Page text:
Suicide Prevention For Adults

WHAT YOU SHOULD KNOW:

Your loved one may see suicide as the only way to escape emotional or physical pain and suffering. Call 911 if you feel your loved one is at immediate risk of suicide, or if he talks about an active suicide plan. Assume that he intends to carry out his plan. Watch for warning signs, and get him the help he needs.

INSTRUCTIONS:

If your loved one is having thoughts of suicide:

Resources are available to help you and your loved one. You can help provide emotional support for him and get the help he needs:

  • National Suicide Prevention Lifeline: 1-800-273-TALK (8255)

  • Suicide Hotline: 1-800-SUICIDE (1-800-784-2433)

  • Contact your loved one's therapist. Your loved one's primary healthcare provider can give you a list of therapists if he does not have one.

  • Keep medicines, weapons, and alcohol out of your loved one's reach. Do not leave your loved one alone. Stay with him if he says he wants to commit suicide or you think he may try it. Make sure you do not put yourself at risk if he has a weapon.

  • Do not be afraid to ask if he is thinking of ending his life. Ask if he has a plan for hurting or killing himself. Ask what he would use to kill himself and if he has it.

Watch for warning signs:

  • Your loved one talks about his plan for committing suicide, or suddenly decides to make a will.

  • Your loved one cuts himself, burns his skin with cigarettes, or drives recklessly.

  • Your loved one stops taking his prescribed medicine, or he takes too much.

  • Your loved one withdraws from others or stops doing things he enjoys.

  • Your loved one has trouble functioning at work.

  • You notice changes in the way your loved one eats, sleeps, or dresses. He may gain or lose weight, or have less energy than usual.

Medicines:

Medicines can help your loved one feel well enough to continue with all of the treatment he needs.

  • Antidepressants: These help reduce and control symptoms of depression. Rarely, antidepressants can make a person more likely to act on his suicidal thoughts. Your loved one will need to take this medication as directed. He must not stop taking this medicine unless directed. A sudden stop can be harmful. It may take 4 to 6 weeks for the medicine to help him feel better.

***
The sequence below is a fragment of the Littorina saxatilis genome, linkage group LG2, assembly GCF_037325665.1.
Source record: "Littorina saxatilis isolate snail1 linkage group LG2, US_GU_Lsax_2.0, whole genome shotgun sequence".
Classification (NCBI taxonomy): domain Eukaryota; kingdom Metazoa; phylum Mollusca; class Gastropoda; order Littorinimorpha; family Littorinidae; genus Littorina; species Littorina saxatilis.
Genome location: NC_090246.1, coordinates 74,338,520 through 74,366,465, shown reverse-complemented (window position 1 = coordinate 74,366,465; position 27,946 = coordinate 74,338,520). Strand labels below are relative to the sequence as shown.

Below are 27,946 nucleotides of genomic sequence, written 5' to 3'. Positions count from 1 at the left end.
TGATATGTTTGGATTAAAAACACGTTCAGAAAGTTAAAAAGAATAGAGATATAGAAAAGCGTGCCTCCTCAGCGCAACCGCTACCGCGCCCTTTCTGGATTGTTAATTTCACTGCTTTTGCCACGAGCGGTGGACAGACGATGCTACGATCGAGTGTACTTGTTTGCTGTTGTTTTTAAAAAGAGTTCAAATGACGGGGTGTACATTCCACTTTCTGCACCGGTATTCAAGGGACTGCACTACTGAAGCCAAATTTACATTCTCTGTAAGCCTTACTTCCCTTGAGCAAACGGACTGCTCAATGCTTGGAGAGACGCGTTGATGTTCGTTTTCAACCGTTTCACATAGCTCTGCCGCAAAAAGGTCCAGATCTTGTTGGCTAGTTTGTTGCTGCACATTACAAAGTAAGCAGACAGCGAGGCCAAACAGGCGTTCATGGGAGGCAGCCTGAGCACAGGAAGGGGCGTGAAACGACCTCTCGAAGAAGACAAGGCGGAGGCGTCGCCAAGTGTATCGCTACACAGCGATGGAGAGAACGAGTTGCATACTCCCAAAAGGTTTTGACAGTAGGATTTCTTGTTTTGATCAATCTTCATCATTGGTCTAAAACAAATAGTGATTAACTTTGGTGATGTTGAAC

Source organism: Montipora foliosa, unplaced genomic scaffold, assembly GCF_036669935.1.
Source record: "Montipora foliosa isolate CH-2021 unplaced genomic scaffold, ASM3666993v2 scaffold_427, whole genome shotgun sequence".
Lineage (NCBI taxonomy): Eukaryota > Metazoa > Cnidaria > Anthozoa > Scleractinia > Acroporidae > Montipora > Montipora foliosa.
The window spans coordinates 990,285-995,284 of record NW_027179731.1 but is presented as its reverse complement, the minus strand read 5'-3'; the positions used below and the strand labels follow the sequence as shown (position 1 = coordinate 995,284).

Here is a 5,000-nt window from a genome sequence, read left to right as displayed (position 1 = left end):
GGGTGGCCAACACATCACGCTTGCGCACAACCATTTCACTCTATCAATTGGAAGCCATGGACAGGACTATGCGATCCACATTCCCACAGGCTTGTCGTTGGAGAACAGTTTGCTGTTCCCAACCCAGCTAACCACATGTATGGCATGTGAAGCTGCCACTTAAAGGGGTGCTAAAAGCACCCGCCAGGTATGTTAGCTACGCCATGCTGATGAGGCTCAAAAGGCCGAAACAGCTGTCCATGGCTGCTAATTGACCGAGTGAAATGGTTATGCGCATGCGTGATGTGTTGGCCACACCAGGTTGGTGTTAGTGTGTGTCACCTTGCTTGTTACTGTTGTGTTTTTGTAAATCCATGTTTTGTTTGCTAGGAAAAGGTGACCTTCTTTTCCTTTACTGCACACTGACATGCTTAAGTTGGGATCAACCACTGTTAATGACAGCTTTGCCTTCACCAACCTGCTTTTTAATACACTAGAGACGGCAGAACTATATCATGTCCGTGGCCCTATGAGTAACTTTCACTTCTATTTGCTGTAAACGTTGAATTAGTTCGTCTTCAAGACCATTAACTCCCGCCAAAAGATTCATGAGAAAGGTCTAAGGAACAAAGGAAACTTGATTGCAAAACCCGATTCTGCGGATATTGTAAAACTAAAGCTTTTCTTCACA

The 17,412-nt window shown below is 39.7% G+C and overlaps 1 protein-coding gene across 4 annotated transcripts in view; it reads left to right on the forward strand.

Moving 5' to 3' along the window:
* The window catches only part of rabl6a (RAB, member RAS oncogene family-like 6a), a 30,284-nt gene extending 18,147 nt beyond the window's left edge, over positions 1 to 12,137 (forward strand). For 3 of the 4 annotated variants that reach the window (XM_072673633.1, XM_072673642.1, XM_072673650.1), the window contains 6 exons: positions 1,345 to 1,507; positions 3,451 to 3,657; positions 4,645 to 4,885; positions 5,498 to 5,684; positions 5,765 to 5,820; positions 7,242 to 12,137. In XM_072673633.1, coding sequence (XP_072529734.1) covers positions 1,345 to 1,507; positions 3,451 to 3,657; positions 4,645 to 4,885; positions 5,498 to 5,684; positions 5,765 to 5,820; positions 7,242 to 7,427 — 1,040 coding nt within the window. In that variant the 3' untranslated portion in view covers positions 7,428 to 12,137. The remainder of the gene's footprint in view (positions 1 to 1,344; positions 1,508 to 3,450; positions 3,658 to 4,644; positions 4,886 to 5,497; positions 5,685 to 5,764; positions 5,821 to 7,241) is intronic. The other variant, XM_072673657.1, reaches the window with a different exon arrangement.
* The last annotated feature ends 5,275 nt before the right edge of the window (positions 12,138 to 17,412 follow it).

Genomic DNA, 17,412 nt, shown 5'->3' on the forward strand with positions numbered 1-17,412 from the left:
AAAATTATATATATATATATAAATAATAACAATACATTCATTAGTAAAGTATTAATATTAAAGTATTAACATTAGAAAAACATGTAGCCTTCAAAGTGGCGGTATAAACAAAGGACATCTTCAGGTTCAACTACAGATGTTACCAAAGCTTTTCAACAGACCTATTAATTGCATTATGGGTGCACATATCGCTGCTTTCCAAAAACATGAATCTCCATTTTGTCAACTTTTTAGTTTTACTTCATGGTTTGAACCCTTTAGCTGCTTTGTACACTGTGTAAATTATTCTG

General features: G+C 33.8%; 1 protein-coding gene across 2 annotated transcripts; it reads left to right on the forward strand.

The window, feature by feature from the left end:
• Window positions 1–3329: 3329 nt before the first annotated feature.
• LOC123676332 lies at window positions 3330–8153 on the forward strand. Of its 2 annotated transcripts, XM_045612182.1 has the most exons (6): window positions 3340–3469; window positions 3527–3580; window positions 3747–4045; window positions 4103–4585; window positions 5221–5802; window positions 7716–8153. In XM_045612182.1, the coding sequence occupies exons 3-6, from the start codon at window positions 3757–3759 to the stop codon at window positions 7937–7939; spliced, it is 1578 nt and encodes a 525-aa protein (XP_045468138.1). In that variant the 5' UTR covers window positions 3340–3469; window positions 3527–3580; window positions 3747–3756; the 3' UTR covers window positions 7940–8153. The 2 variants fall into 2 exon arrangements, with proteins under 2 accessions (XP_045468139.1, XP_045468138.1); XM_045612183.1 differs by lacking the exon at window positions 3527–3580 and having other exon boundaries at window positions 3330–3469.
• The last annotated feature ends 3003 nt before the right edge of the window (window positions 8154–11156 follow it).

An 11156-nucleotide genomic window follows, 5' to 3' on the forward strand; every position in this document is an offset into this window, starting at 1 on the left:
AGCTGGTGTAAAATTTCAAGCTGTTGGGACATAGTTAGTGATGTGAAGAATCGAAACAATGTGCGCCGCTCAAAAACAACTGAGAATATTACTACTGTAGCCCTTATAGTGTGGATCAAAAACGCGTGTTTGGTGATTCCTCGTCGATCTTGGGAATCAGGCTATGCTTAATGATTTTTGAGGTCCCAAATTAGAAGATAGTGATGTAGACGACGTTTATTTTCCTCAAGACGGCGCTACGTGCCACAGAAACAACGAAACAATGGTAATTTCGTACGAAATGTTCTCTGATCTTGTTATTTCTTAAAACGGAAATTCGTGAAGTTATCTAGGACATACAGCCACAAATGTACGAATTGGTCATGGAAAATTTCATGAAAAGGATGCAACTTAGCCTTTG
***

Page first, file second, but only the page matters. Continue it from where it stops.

• Mood stabilizers: These help prevent mood swings.

  • Antipsychotics: These help decrease symptoms of severe agitation and anger.

  • Have your loved one take medicines as directed: Call your loved one's primary healthcare provider if you think the medicine is not working or is causing side effects. Tell him if your loved one is allergic to any medicine. Keep a list of the medicines, vitamins, and herbs your loved one takes. Include the amounts, and when and why he takes them. Bring the list or the pill bottles to follow-up visits. Carry the medicine list with you in case of an emergency.

Follow up with your loved one's primary healthcare provider and therapist as directed:

Write down your questions so you remember to ask them during your visits.

For more information:

  • National Suicide Prevention Lifeline
    NA
    New York , NY 10004
    Phone: 1- 800 - 273-TALK (8255)
    Web Address: http://www.suicidepreventionlifeline.org
  • Suicide Awareness Voices of Education
    8120 Penn Ave. S., Ste. 470
    Bloomington , Minnesota 55431
    Phone: 1- 952 - 946-7998
    Web Address: http://www.save.org

Contact your loved one's primary healthcare provider or therapist if:

  • Your loved one has intense feelings of sadness, anger, revenge, or despair, or he cannot make decisions easily.

  • Your loved one tells you he has more thoughts of suicide when he is alone.

  • Your loved one withdraws from others.

  • Your loved one stops eating, or begins to smoke or drink heavily.

  • Your loved one feels he is a burden because of a disability or disease.

  • Your loved one has trouble dealing with stress, such as a breakup or a job loss.

  • You have questions or concerns about your loved one's condition or care.

Return to the emergency department if:

  • Your loved one has done something on purpose to hurt himself or tries to commit suicide.

  • Your loved one tells you he made a plan to commit suicide.

  • Your loved one acts out in anger, is reckless, or is abusing alcohol or drugs.

  • Your loved one has serious thoughts of suicide, even with treatment.

© 2014 Truven Health Analytics Inc. Information is for End User's use only and may not be sold, redistributed or otherwise used for commercial purposes. All illustrations and images included in CareNotes® are the copyrighted property of A.D.A.M., Inc. or Truven Health Analytics.

The above information is an educational aid only. It is not intended as medical advice for individual conditions or treatments. Talk to your doctor, nurse or pharmacist before following any medical regimen to see if it is safe and effective for you.

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